If you’re doing your subscription/contact list right, it’s completely opt-in and easy to unsubscribe, as well as segmented. You’re not “blasting” an e-mail to a bunch of people who don’t care about your stuff. You’re sending relevant, useful emails to the specific segments of your list who need them.
When you are producing a game, video, or other thing that you hope will become “viral” eventually, it’s still too early to call it “viral.” By its very definition, something viral has already spread.
Yeah, I get that you think this idea is still pretty cutting edge, or maybe you’re not quite sure what it means yet, but it’s played out now. It used to refer to a brand new way of thinking about interacting on the web, but it’s not a brand new way anymore, and everyone’s doing it. So skip calling it “Web 2.0.” No one will be impressed.
There’s nothing wrong with looking for a Return On Investment (ROI). The word, though, is over-used to the point of not even meaning anything. If you really want to demonstrate how your client’s investment is helping them, you need to have a testing plan in place, and be able to produce solid results that show an improvement in whatever metric you are measuring (click-through rate, etc.).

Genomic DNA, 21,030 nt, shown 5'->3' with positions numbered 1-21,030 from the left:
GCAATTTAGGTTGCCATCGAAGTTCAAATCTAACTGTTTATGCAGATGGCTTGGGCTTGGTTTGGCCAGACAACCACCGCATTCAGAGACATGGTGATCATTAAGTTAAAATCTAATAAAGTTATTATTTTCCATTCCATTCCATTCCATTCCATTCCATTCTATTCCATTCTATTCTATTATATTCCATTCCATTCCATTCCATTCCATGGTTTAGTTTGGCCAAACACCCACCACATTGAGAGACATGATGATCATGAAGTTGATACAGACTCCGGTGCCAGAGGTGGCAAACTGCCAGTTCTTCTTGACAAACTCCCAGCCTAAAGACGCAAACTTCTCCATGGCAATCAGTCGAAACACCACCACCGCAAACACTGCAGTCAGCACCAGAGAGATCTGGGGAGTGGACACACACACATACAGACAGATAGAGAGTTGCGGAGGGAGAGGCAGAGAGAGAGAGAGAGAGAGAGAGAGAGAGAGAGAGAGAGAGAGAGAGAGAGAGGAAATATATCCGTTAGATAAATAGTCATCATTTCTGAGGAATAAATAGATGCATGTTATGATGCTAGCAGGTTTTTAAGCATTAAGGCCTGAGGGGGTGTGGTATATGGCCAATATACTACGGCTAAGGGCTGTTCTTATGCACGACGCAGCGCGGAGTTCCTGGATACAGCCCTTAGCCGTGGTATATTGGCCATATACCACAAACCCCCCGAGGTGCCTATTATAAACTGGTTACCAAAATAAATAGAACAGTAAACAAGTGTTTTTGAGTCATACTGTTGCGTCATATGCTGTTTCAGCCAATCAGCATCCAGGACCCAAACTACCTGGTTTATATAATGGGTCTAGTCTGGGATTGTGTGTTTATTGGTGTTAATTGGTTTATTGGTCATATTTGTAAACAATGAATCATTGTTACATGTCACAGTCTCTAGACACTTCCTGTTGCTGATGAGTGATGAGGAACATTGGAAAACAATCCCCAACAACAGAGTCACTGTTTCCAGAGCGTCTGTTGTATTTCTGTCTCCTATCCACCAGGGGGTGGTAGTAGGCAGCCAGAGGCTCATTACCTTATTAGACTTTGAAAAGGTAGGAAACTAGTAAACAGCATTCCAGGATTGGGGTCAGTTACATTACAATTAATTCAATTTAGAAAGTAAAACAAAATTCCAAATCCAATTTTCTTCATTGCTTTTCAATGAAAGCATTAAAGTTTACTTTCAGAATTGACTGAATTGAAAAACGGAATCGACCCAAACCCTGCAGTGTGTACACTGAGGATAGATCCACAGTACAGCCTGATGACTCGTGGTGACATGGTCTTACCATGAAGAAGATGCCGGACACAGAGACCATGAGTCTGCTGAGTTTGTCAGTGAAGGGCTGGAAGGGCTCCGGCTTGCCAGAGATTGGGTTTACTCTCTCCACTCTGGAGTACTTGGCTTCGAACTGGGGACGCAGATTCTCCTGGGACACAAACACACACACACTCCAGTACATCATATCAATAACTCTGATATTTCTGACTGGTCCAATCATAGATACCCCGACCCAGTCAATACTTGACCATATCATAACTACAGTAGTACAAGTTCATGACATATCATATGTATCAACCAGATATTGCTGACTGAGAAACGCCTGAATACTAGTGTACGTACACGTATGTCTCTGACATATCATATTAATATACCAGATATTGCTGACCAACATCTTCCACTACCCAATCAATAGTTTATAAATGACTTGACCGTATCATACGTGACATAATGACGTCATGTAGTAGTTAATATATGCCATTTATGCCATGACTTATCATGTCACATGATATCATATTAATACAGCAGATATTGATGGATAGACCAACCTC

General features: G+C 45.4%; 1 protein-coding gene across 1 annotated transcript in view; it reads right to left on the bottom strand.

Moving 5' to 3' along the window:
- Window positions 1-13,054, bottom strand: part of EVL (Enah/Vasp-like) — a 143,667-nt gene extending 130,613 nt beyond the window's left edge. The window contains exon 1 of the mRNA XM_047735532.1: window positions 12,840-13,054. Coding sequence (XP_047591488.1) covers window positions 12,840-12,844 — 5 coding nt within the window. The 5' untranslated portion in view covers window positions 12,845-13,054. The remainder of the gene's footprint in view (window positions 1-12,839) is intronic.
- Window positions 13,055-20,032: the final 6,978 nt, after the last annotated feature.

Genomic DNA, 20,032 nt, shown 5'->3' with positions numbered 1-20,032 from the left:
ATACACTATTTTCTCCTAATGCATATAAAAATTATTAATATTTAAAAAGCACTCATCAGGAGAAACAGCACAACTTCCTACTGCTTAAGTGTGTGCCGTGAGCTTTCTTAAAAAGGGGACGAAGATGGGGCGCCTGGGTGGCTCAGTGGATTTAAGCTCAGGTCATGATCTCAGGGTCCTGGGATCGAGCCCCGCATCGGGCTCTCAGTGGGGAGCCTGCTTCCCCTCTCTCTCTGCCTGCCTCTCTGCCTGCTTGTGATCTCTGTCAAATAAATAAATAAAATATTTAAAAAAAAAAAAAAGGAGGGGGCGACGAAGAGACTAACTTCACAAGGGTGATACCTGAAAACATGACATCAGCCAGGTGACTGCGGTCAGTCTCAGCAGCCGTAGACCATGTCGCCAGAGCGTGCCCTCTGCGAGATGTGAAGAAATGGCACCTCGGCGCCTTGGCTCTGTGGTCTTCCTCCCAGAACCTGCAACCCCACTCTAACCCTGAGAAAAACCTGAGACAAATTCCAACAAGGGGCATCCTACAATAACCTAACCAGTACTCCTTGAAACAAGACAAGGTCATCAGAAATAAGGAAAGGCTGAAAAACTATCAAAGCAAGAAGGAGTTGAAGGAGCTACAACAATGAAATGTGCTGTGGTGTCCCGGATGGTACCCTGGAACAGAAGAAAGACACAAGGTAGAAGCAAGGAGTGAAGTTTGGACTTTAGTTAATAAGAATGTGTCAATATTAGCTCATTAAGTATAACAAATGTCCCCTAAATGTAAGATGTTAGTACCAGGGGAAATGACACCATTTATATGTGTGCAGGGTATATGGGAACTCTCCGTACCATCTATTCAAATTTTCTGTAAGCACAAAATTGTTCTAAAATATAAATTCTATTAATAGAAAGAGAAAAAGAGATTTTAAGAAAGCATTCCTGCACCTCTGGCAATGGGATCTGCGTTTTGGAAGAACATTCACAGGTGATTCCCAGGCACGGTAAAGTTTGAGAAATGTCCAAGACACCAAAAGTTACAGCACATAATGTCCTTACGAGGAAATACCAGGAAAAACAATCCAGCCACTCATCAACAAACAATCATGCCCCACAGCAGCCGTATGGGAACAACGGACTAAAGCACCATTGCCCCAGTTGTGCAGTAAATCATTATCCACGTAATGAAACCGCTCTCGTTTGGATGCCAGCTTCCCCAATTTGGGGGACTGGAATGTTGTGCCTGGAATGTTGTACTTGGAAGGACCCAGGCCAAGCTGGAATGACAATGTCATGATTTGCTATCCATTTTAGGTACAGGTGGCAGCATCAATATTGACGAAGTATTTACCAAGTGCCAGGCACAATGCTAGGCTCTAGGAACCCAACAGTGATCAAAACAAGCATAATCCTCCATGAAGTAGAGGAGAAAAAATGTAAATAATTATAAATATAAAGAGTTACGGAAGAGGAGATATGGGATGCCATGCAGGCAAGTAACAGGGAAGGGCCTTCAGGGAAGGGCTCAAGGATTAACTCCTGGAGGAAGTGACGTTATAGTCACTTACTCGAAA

Again, there’s nothing wrong with being customer-centric, but you need to show that you are customer-centric, not just say it. How do you show it? By listening to what the customer wants– Test, test, test! If you’re testing, you don’t have to say you are customer-centric, because your whole strategy depends on what the customers do.
Have any more for me? Leave them in the comments!